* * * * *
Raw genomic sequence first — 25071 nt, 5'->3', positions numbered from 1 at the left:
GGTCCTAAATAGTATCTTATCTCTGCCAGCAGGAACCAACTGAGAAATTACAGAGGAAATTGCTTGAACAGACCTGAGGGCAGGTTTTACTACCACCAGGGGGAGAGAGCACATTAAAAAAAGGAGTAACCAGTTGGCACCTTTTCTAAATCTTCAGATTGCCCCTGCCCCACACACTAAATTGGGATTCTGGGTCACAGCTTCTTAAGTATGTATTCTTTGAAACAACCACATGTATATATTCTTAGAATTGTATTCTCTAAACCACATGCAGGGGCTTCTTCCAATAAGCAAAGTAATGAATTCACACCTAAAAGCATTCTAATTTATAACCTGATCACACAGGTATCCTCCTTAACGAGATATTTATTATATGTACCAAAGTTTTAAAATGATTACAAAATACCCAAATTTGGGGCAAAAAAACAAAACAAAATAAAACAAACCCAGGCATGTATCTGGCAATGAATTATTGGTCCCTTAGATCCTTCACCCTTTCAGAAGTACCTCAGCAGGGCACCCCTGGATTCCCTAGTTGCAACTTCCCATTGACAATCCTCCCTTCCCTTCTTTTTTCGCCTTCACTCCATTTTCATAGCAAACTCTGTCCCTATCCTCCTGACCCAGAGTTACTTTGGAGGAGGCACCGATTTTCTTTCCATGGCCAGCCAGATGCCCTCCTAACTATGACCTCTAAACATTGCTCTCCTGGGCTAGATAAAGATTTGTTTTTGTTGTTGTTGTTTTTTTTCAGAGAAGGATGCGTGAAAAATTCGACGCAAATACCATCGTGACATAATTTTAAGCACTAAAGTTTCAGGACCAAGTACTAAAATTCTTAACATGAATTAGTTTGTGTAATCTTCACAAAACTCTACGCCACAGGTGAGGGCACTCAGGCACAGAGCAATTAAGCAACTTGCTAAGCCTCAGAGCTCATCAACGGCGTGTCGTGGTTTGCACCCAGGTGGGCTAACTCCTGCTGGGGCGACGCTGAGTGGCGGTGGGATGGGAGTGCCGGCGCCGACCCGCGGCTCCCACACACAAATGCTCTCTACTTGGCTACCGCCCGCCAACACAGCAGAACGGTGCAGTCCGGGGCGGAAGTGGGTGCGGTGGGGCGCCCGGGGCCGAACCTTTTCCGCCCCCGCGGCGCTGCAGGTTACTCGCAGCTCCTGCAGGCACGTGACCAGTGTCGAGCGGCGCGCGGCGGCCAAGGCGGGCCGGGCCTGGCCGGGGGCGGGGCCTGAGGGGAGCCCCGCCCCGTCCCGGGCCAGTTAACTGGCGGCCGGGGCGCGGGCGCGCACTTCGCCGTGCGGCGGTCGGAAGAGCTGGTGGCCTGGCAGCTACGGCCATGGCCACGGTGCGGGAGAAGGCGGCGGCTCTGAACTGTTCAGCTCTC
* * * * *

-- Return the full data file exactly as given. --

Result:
Raw genomic sequence first — 25071 nt, 5'->3', positions numbered from 1 at the left:
GGTCCTAAATAGTATCTTATCTCTGCCAGCAGGAACCAACTGAGAAATTACAGAGGAAATTGCTTGAACAGACCTGAGGGCAGGTTTTACTACCACCAGGGGGAGAGAGCACATTAAAAAAAGGAGTAACCAGTTGGCACCTTTTCTAAATCTTCAGATTGCCCCTGCCCCACACACTAAATTGGGATTCTGGGTCACAGCTTCTTAAGTATGTATTCTTTGAAACAACCACATGTATATATTCTTAGAATTGTATTCTCTAAACCACATGCAGGGGCTTCTTCCAATAAGCAAAGTAATGAATTCACACCTAAAAGCATTCTAATTTATAACCTGATCACACAGGTATCCTCCTTAACGAGATATTTATTATATGTACCAAAGTTTTAAAATGATTACAAAATACCCAAATTTGGGGCAAAAAAACAAAACAAAATAAAACAAACCCAGGCATGTATCTGGCAATGAATTATTGGTCCCTTAGATCCTTCACCCTTTCAGAAGTACCTCAGCAGGGCACCCCTGGATTCCCTAGTTGCAACTTCCCATTGACAATCCTCCCTTCCCTTCTTTTTTCGCCTTCACTCCATTTTCATAGCAAACTCTGTCCCTATCCTCCTGACCCAGAGTTACTTTGGAGGAGGCACCGATTTTCTTTCCATGGCCAGCCAGATGCCCTCCTAACTATGACCTCTAAACATTGCTCTCCTGGGCTAGATAAAGATTTGTTTTTGTTGTTGTTGTTTTTTTTCAGAGAAGGATGCGTGAAAAATTCGACGCAAATACCATCGTGACATAATTTTAAGCACTAAAGTTTCAGGACCAAGTACTAAAATTCTTAACATGAATTAGTTTGTGTAATCTTCACAAAACTCTACGCCACAGGTGAGGGCACTCAGGCACAGAGCAATTAAGCAACTTGCTAAGCCTCAGAGCTCATCAACGGCGTGTCGTGGTTTGCACCCAGGTGGGCTAACTCCTGCTGGGGCGACGCTGAGTGGCGGTGGGATGGGAGTGCCGGCGCCGACCCGCGGCTCCCACACACAAATGCTCTCTACTTGGCTACCGCCCGCCAACACAGCAGAACGGTGCAGTCCGGGGCGGAAGTGGGTGCGGTGGGGCGCCCGGGGCCGAACCTTTTCCGCCCCCGCGGCGCTGCAGGTTACTCGCAGCTCCTGCAGGCACGTGACCAGTGTCGAGCGGCGCGCGGCGGCCAAGGCGGGCCGGGCCTGGCCGGGGGCGGGGCCTGAGGGGAGCCCCGCCCCGTCCCGGGCCAGTTAACTGGCGGCCGGGGCGCGGGCGCGCACTTCGCCGTGCGGCGGTCGGAAGAGCTGGTGGCCTGGCAGCTACGGCCATGGCCACGGTGCGGGAGAAGGCGGCGGCTCTGAACTGTTCAGCTCTC